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Whitney Pipkin

Freelance Journalist

Washington, DC area

Whitney Pipkin

A staff writer for the Chesapeake Bay Journal and a freelance journalist focused on food, farms and the environment. Her freelance work appears nationally in The Washington Post, National Geographic, Smithsonian Magazine and Civil Eats and in regional publications like Virginia Living, Northern Virginia and Arlington magazines and the Delmarva Farmer. Pipkin served as guest editor for Edible DC’s summer 2016 issue focused on how to eat with the Chesapeake Bay in mind.

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Why You Should Be Eating More Seafood

Steering clear of fish for environmental and health reasons? The bigger risk might be not getting enough of it. On a recent night out at an Arlington restaurant, Linda Cornish asked her server which fish dish he’d suggest, though she was already leaning toward a blueberry-sauced salmon on the menu.
Arlington Magazine Link to Story
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The Woman Who Helped the Military Cut Down on Meat

When she first started canvassing the country seven years ago, urging school districts, military bases and other big buyers to buy and serve less meat, Kristie Middleton got used to people rolling their eyes at her. Years before the federal government and physicians began suggesting that we do just that, the idea of eating fewer (or smaller) burgers was unpopular.
Civil Eats Link to Story
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Adventures in Korean Dining

If you’re looking for a dining room that’s less bare-bones with a more elevated sense of style, Kogiya Korean BBQ offers an opportunity to watch your meat cook in a more modern, industrial setting. The family-owned business recently opened a second, even larger location in Centreville. The well-reviewed Lighthouse Tofu, which specializes in galbi (marinated short ribs) and tofu soups, regularly runs deals on Groupon to lure new diners.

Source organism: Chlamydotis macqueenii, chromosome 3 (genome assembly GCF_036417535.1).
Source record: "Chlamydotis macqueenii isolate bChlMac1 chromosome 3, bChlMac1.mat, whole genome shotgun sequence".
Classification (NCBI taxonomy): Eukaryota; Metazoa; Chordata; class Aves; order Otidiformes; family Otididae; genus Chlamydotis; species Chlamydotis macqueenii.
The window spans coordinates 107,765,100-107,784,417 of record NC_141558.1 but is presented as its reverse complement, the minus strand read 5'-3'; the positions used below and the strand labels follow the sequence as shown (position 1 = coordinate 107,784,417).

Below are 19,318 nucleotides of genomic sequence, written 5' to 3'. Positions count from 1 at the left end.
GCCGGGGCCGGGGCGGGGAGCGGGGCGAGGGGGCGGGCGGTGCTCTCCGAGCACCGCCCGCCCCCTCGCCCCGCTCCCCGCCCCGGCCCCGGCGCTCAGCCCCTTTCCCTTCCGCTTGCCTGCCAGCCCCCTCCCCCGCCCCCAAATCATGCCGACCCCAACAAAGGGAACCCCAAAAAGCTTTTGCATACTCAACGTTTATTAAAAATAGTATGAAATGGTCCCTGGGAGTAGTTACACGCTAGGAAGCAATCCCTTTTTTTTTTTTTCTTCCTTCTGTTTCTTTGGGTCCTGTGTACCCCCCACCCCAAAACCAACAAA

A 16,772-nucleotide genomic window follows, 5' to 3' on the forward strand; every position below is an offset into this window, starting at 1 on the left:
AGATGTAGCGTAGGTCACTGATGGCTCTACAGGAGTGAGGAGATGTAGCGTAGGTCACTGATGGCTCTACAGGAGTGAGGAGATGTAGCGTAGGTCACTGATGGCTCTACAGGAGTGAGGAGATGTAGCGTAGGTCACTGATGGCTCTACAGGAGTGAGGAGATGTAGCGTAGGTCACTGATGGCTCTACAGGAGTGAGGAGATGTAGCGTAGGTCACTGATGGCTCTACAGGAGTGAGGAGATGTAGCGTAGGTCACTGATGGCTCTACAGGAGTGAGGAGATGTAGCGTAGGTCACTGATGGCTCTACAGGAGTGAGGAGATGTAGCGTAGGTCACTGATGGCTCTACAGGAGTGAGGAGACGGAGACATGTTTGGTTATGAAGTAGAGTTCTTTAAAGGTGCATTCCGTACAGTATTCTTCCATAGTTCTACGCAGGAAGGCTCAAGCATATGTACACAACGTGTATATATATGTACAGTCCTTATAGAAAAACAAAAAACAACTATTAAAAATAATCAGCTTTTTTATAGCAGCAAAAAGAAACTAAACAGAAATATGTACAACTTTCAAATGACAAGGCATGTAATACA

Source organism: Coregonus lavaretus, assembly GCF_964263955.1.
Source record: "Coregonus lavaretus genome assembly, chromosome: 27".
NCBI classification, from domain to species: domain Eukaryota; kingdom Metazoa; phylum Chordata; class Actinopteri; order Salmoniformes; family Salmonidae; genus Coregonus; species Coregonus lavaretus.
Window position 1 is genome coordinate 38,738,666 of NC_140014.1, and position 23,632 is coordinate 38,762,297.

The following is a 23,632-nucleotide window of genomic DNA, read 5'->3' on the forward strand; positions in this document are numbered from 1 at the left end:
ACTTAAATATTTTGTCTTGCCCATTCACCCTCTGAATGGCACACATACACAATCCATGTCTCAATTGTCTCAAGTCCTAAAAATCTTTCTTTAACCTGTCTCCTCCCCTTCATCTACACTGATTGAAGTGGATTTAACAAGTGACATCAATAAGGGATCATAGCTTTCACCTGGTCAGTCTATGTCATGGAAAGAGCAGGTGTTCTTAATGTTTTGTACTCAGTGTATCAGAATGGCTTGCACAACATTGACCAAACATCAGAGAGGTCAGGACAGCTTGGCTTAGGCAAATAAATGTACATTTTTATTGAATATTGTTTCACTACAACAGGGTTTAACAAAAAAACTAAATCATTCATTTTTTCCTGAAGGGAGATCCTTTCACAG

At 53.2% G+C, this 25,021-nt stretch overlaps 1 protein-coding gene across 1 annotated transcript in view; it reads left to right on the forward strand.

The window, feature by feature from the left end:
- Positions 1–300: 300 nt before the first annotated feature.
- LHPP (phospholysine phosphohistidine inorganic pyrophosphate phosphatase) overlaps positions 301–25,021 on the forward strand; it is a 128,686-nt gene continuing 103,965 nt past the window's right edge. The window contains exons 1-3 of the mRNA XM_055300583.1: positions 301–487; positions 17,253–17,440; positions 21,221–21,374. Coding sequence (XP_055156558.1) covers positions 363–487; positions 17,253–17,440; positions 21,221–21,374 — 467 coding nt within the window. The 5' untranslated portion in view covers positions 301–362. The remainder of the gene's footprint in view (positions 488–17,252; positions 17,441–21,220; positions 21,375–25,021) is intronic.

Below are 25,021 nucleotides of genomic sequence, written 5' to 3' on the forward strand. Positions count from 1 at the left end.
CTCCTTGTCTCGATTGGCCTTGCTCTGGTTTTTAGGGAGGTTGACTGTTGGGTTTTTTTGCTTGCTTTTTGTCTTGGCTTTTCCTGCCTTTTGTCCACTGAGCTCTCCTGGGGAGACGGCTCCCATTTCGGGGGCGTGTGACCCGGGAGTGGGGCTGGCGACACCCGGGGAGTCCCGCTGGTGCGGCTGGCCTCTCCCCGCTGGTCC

Arlington Magazine Link to Story
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The secret sauce in this ketchup? Vegetables.

When it comes to getting the pickiest palates to try new foods, parents have a few tried-and-true tricks. They can finely chop (or, better yet, Vitamix) the new ingredient into a smoothie or casserole, only to tell the child that she actually loves beets—because she just ate one. Or they can drape the new item in that most familiar and beloved of children’s food groups: ketchup.
Northern Virginia Magazine Link to Story
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Dock to Dish brings seafood directly to the restaurant door

The Salt Line executive chef Kyle Bailey, right, will be the first in the Washington area to get deliveries from Dock to Dish, which applies the weekly farm box model to seafood. With Bailey are members of his kitchen team, Mike Haney and Mike O’Brien. A home cook might have been put off by the plump egg sacks that spilled out of a recent delivery of white perch.
The Washington Post Link to Story
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Uyghur Dishes Are Hot at Queen Amannisa

Head to Crystal City for a taste of this lesser-known cuisine hailing from Western China. When we think of Chinese dumplings or other ubiquitous mainstays in American take-out culture, pork features prominently. That is, unless the cook behind it hails from a Chinese Muslim minority group—one with roots along the Silk Road that long ago replaced pork with a dizzying confluence of other flavors.
Arlington Magazine Link to Story
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How to Farm a Forest—and Feed a Neighborhood